From the other side, people’s preferences are the most important thing in driving the flow of entertainment. People’s preferences determine where the mainstream of contemporary film and television would go, so was the audience’s preferences’ huge impact on modern entertainment in Shakespeare’s time. In Shakespeare’s day, there were only a few major leisure activities: books, plays, music, and the Colosseum. Since riding and archery were skills that were generally necessary and expensive for everyone, people other than the aristocracy in many cases did not consider them a pastime. In comparison, only drama was an entertainment that could be consumed by common people and nobles. In fact, in the existing literature, most of the literature records that plays were not popular. ‘During the reign of Elizabeth I, Theaters were still escorted within the city walls of London (even though the Queen enjoyed the theater and frequently saw performances in person).'(How Shakespeare Changed Perceptions of the Theater, para. 2) This could be due to prejudices against actors, a thriving but unpopular profession. But this did not affect people’s love for drama. When it came to what kind of play they like, the answer would mostly be historical plays. For example, Shakespeare wrote many tragedies in his life, but historical plays were the most popular during his lifespan. It was sarcastic that his play Helmet, which in his own willing was intended to be famous as a play, wasn’t known as a brilliant work of literature to people until 40 years after his death. It’s almost as if diamonds, which are supposed to be the jewel of the mining industry, are more famous for being displayed at weddings. The audience’s pursuit to history made the aristocracy gradually accept the existence of drama, after all, history can consolidate the position of contemporary government. This facilitated their better governance and development. But at the same time, other dramas were quietly growing. Because they were not popular with the contemporary people, they would seek more elaborate scripts. They were then gradually discovered and matured into modern entertainment films, plays and cartoons. All of these are the needs created by the evolving process of people’s hobbies and needs. So the choice of people’s first hobbies also made an important contribution to modern entertainment.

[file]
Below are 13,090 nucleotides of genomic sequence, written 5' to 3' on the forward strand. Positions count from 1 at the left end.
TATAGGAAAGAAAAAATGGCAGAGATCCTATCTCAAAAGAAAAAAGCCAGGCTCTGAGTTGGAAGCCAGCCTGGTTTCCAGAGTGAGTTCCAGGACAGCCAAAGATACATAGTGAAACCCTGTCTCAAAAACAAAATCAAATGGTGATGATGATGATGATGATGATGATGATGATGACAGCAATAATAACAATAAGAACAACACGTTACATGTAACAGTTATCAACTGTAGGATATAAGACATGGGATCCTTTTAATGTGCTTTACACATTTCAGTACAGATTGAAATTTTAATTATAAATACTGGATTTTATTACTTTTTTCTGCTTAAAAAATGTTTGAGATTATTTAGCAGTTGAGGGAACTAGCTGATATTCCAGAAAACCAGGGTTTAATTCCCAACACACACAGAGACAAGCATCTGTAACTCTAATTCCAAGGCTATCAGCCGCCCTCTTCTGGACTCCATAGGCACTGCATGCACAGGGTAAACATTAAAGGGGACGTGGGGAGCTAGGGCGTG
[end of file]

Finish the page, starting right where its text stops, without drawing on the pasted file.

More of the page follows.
To sum up, in Shakespeare’s time, the harsh treatment of actors, the design of theaters and the choice of comedy types became the most important cornerstones of modern entertainment.
- None. “Shakespeare and Gender: the ‘Woman’s Part’.” The British Library, The British Library, 10 Feb. 2016, www.bl.uk/shakespeare/articles/shakespeare-and-gender-the-womans-part.
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- Wells, Stanley. ‘Shakespeare, William (1564-1616).’ Poets: American and British, edited by Ian Scott-Kilvert, vol. 3, Charles Scribner’s Sons, 1998, pp. 1245-1288. Scribner Writers on GVRL, go.galegroup.com/ps/i.do?p=GVRL&sw=w&u=nysl_ca_queen&v=2.1&id=GALE%7CCX1386100067&it=r&asid=3e6a96b6f83aee56fbda50cb989068fc. Accessed 6 Mar. 2017.
- None. “Elizabethan Actors.” Elizabethan Actors, 2017, www.elizabethan-era.org.uk/elizabethan-actors.htm.